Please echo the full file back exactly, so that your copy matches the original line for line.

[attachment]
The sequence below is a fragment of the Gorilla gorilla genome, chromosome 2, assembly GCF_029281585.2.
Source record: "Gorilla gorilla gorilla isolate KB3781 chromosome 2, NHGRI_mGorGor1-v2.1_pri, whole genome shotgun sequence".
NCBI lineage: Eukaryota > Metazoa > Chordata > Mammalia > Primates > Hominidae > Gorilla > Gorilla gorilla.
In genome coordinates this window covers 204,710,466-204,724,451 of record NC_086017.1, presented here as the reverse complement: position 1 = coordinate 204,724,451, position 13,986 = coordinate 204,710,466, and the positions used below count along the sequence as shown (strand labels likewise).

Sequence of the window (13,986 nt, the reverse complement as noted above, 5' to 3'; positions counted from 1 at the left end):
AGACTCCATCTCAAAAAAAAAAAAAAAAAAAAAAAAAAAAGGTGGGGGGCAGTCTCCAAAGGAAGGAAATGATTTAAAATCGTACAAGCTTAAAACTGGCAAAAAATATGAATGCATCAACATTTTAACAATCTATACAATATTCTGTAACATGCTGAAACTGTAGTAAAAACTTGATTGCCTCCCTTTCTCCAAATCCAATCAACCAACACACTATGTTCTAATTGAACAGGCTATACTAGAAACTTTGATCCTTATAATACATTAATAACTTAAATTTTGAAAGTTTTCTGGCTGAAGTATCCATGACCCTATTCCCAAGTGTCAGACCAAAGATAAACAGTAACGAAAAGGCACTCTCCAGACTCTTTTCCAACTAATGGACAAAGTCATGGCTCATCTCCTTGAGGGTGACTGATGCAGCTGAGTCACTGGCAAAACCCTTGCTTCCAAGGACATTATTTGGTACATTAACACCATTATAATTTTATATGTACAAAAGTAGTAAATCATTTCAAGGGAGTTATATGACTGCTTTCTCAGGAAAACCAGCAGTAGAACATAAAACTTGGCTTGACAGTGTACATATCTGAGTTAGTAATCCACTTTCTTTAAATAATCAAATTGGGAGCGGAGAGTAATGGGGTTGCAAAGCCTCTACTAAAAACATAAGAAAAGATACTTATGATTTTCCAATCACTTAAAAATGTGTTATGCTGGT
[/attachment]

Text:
The sequence below is a fragment of the Gorilla gorilla genome, chromosome 2, assembly GCF_029281585.2.
Source record: "Gorilla gorilla gorilla isolate KB3781 chromosome 2, NHGRI_mGorGor1-v2.1_pri, whole genome shotgun sequence".
NCBI lineage: Eukaryota > Metazoa > Chordata > Mammalia > Primates > Hominidae > Gorilla > Gorilla gorilla.
In genome coordinates this window covers 204,710,466-204,724,451 of record NC_086017.1, presented here as the reverse complement: position 1 = coordinate 204,724,451, position 13,986 = coordinate 204,710,466, and the positions used below count along the sequence as shown (strand labels likewise).

Sequence of the window (13,986 nt, the reverse complement as noted above, 5' to 3'; positions counted from 1 at the left end):
AGACTCCATCTCAAAAAAAAAAAAAAAAAAAAAAAAAAAAGGTGGGGGGCAGTCTCCAAAGGAAGGAAATGATTTAAAATCGTACAAGCTTAAAACTGGCAAAAAATATGAATGCATCAACATTTTAACAATCTATACAATATTCTGTAACATGCTGAAACTGTAGTAAAAACTTGATTGCCTCCCTTTCTCCAAATCCAATCAACCAACACACTATGTTCTAATTGAACAGGCTATACTAGAAACTTTGATCCTTATAATACATTAATAACTTAAATTTTGAAAGTTTTCTGGCTGAAGTATCCATGACCCTATTCCCAAGTGTCAGACCAAAGATAAACAGTAACGAAAAGGCACTCTCCAGACTCTTTTCCAACTAATGGACAAAGTCATGGCTCATCTCCTTGAGGGTGACTGATGCAGCTGAGTCACTGGCAAAACCCTTGCTTCCAAGGACATTATTTGGTACATTAACACCATTATAATTTTATATGTACAAAAGTAGTAAATCATTTCAAGGGAGTTATATGACTGCTTTCTCAGGAAAACCAGCAGTAGAACATAAAACTTGGCTTGACAGTGTACATATCTGAGTTAGTAATCCACTTTCTTTAAATAATCAAATTGGGAGCGGAGAGTAATGGGGTTGCAAAGCCTCTACTAAAAACATAAGAAAAGATACTTATGATTTTCCAATCACTTAAAAATGTGTTATGCTGGT